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We hungered for Mwai Kibaki, can the new CEO inspire us?

By Gathenya Njaramba | May 7th 2022 | 3 min read
Kenya's third President Mwai Kibaki. [File, Standard] 

Much has been said and written about Emilio Mwai Kibaki. Kenya’s third president was many things to many people. More accolades have been sent his way than foibles, true to the African tradition of respecting the departed. Allow me not to have the last word on Kenya’s most self-effacing, visionary and purpose-driven CEO. Some have called him Kenya’s finest economist.

Now, I was of age when Kenyans, especially from my home county of Nyeri, hungered for Kibaki's presidency. They opined that the man from Othaya had a magic touch that would turn around an economy in ruins. Right from 1992 when he formed the Democratic Party (DP), many saw hope in him.

Indeed, it is said that his close friends campaigned for him more than he did for himself. His name was enough to convince voters that they were on to a good thing if they had him as their leader. Bosom buddies like the late Munene Kairo, the late John Keen, the elderly Joseph Munyao and many others would do much of the politics and funding.

The Othaya and larger Nyeri electorate would only need to see DP’s lantern symbol and the clenched fist to know where to vote. To them, the lantern represented the much-needed light, while the fist meant strength in lifting up their dwindling fortunes. However, politics being what it is, Kibaki’s presidential bid flopped in 1992 and 1997. It was not until 2002 that he clinched the presidency after the opposition united and Raila Odinga’s famous ‘Kibaki Tosha’ declaration.

So, for more than a decade, Kenyans clamoured for Kibaki, the quintessential economist, who everyone believed would take Kenya back on track. By 2002, Kenya’s economy was ailing, systems seemed to have collapsed and there wasn’t much going on for majority of ordinary Kenyans.

I particularly remember how passengers were packed like sacks of maize in public service vehicles and the unruly behaviour of the matatu crew. There were hardly any decent opportunities for the hundreds of thousands of youth graduating from tertiary institutions. Majority of children from poor households did not go to school. Businesses were collapsing and money was hard to come by. The future looked bleak.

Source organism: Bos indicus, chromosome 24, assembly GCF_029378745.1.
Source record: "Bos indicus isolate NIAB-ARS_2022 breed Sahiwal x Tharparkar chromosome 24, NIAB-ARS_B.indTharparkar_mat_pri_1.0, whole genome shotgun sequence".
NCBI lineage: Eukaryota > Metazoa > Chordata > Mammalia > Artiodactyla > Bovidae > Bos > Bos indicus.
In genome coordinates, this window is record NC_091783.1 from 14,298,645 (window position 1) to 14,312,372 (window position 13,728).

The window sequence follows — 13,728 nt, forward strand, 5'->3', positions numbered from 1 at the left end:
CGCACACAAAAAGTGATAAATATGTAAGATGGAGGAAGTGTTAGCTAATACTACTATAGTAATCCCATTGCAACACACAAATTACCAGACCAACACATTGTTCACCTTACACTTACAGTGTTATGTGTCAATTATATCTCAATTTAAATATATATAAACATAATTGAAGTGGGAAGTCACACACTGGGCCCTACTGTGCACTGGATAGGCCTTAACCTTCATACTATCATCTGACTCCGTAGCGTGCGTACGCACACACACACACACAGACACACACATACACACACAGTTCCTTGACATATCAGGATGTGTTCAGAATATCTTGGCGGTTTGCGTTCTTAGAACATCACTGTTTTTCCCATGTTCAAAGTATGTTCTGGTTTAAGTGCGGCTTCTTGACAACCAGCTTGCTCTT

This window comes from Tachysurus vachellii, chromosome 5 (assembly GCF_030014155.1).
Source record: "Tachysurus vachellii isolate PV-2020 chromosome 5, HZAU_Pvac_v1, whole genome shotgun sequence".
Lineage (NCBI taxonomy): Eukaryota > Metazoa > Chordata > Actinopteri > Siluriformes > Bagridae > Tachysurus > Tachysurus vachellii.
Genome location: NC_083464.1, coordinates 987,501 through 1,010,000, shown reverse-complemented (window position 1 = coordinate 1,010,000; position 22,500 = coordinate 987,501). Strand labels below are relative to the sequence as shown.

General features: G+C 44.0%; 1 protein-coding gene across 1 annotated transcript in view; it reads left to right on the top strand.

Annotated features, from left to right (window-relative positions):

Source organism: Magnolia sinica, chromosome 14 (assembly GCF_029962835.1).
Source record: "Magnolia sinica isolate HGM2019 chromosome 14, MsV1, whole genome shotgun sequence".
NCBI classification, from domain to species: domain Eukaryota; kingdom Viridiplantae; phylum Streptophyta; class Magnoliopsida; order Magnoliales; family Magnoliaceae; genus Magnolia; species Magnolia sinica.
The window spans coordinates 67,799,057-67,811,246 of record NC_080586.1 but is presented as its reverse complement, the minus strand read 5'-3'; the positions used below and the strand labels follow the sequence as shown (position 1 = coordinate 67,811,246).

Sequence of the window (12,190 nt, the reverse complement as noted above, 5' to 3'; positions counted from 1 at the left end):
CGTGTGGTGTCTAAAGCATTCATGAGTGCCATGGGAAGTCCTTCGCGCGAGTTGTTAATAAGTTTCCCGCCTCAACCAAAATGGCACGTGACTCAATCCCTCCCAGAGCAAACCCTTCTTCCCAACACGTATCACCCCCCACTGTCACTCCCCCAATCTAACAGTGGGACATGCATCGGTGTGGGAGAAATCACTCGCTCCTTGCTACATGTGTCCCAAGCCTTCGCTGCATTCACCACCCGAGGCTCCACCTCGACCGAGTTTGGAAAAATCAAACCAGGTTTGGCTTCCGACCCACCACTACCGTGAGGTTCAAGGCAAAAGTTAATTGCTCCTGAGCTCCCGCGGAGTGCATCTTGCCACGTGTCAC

When Kibaki took over in 2002, there was a new buzz. Indeed, a global survey rated Kenyans as the most optimistic people in the world at the time. The Narc government made sound decisions that turn around Kenya’s fortunes in just a few months in office.

Kibaki introduced free primary education and I recall the late Prof George Saitoti’s zeal for having every child enrolled in school. Sanity was restored in the matatu sector and we all know the famous Michuki rules after the late John Michuki’s brave confrontation with the public transport cartels.

Kibaki streamlined tax collection and brought more taxpayers into the loop. The taxman even came up with the slogan “Tulipe Ushuru Tujitegemee” which made Kenyans proud to pay tax! Soon, there was enough money to fund the country’s budget and the government did not have to borrow excessively either from the domestic or foreign markets.

Commercial banks had money to loan to Kenyans, which not only brought back money into people’s pockets but also fueled private sector growth. I recall how ordinary Kenyans began investing in not only small businesses but also took up shares at the then so-called Nairobi Stock Exchange. I recall how reputable global firms would go to universities and tap the most brilliant chaps for internships and then employment after graduation. Jobs were created and industry was back on its feet.

Today, Kenyans are staring at another epochal transition of power in exactly 94 days. Although the situation is not as bad back in 2002, the high cost of living, inadequate opportunities for millions of highly educated youth and other challenges have brought in frustration.

Similarly, there are many Kenyans who have clamoured and hungered for a Raila Odinga presidency. Another huge number really want a William Ruto presidency. The in-between are few, making the 2022 State House contest a two-horse race.

Will a Raila or Ruto regime inspire hope and bring back the mojo among Kenyans as a country facing modern challenges? Will the optimism of 2002 be our portion? The voter must decide!

-The writer is an editor at The Standard.

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